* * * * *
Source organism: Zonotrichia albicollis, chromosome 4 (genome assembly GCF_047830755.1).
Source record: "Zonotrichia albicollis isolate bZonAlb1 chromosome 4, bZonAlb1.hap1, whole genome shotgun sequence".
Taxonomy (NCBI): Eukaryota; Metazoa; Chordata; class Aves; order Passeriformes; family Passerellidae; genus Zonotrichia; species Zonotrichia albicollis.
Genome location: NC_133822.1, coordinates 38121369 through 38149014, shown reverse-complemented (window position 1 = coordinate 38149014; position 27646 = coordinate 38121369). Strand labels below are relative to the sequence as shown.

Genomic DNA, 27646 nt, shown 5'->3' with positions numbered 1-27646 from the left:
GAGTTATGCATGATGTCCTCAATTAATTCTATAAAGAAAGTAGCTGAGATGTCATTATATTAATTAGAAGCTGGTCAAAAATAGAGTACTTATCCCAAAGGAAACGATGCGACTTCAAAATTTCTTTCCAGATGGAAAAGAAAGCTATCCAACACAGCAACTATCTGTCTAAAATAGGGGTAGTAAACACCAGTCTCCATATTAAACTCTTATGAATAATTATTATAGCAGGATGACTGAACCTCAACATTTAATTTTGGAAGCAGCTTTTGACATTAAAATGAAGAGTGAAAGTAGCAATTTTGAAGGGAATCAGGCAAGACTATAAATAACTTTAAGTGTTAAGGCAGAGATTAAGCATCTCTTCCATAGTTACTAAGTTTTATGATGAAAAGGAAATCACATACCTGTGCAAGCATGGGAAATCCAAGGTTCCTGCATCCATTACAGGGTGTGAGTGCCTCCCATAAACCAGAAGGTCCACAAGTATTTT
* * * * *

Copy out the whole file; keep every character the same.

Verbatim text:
Source organism: Zonotrichia albicollis, chromosome 4 (genome assembly GCF_047830755.1).
Source record: "Zonotrichia albicollis isolate bZonAlb1 chromosome 4, bZonAlb1.hap1, whole genome shotgun sequence".
Taxonomy (NCBI): Eukaryota; Metazoa; Chordata; class Aves; order Passeriformes; family Passerellidae; genus Zonotrichia; species Zonotrichia albicollis.
Genome location: NC_133822.1, coordinates 38121369 through 38149014, shown reverse-complemented (window position 1 = coordinate 38149014; position 27646 = coordinate 38121369). Strand labels below are relative to the sequence as shown.

Genomic DNA, 27646 nt, shown 5'->3' with positions numbered 1-27646 from the left:
GAGTTATGCATGATGTCCTCAATTAATTCTATAAAGAAAGTAGCTGAGATGTCATTATATTAATTAGAAGCTGGTCAAAAATAGAGTACTTATCCCAAAGGAAACGATGCGACTTCAAAATTTCTTTCCAGATGGAAAAGAAAGCTATCCAACACAGCAACTATCTGTCTAAAATAGGGGTAGTAAACACCAGTCTCCATATTAAACTCTTATGAATAATTATTATAGCAGGATGACTGAACCTCAACATTTAATTTTGGAAGCAGCTTTTGACATTAAAATGAAGAGTGAAAGTAGCAATTTTGAAGGGAATCAGGCAAGACTATAAATAACTTTAAGTGTTAAGGCAGAGATTAAGCATCTCTTCCATAGTTACTAAGTTTTATGATGAAAAGGAAATCACATACCTGTGCAAGCATGGGAAATCCAAGGTTCCTGCATCCATTACAGGGTGTGAGTGCCTCCCATAAACCAGAAGGTCCACAAGTATTTT